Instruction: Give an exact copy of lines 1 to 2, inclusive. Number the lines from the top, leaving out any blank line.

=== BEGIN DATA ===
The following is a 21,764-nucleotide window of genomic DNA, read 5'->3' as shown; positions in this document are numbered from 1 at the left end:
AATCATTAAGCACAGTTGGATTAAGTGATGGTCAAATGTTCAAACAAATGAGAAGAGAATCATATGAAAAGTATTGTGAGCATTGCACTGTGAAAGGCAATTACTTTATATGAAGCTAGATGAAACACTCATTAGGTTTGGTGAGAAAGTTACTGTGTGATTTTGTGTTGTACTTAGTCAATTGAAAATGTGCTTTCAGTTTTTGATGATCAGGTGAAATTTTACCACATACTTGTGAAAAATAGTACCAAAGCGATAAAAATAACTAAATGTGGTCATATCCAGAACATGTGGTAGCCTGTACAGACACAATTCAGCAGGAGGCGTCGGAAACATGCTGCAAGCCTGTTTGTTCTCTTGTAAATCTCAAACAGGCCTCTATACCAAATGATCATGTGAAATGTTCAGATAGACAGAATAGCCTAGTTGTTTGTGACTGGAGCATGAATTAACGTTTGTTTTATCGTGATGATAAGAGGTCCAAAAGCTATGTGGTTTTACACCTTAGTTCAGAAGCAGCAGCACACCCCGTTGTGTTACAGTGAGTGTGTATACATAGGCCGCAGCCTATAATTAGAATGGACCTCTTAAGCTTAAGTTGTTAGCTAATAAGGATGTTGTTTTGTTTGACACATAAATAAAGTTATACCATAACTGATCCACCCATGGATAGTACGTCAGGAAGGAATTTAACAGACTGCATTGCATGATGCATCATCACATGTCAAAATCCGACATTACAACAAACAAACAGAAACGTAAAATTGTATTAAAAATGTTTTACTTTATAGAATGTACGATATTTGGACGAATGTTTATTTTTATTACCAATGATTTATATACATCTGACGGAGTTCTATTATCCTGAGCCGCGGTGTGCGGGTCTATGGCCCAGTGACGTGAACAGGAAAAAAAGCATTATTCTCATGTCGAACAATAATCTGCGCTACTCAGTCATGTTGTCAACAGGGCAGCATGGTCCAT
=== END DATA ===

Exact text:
The following is a 21,764-nucleotide window of genomic DNA, read 5'->3' as shown; positions in this document are numbered from 1 at the left end:
AATCATTAAGCACAGTTGGATTAAGTGATGGTCAAATGTTCAAACAAATGAGAAGAGAATCATATGAAAAGTATTGTGAGCATTGCACTGTGAAAGGCAATTACTTTATATGAAGCTAGATGAAACACTCATTAGGTTTGGTGAGAAAGTTACTGTGTGATTTTGTGTTGTACTTAGTCAATTGAAAATGTGCTTTCAGTTTTTGATGATCAGGTGAAATTTTACCACATACTTGTGAAAAATAGTACCAAAGCGATAAAAATAACTAAATGTGGTCATATCCAGAACATGTGGTAGCCTGTACAGACACAATTCAGCAGGAGGCGTCGGAAACATGCTGCAAGCCTGTTTGTTCTCTTGTAAATCTCAAACAGGCCTCTATACCAAATGATCATGTGAAATGTTCAGATAGACAGAATAGCCTAGTTGTTTGTGACTGGAGCATGAATTAACGTTTGTTTTATCGTGATGATAAGAGGTCCAAAAGCTATGTGGTTTTACACCTTAGTTCAGAAGCAGCAGCACACCCCGTTGTGTTACAGTGAGTGTGTATACATAGGCCGCAGCCTATAATTAGAATGGACCTCTTAAGCTTAAGTTGTTAGCTAATAAGGATGTTGTTTTGTTTGACACATAAATAAAGTTATACCATAACTGATCCACCCATGGATAGTACGTCAGGAAGGAATTTAACAGACTGCATTGCATGATGCATCATCACATGTCAAAATCCGACATTACAACAAACAAACAGAAACGTAAAATTGTATTAAAAATGTTTTACTTTATAGAATGTACGATATTTGGACGAATGTTTATTTTTATTACCAATGATTTATATACATCTGACGGAGTTCTATTATCCTGAGCCGCGGTGTGCGGGTCTATGGCCCAGTGACGTGAACAGGAAAAAAAGCATTATTCTCATGTCGAACAATAATCTGCGCTACTCAGTCATGTTGTCAACAGGGCAGCATGGTCCAT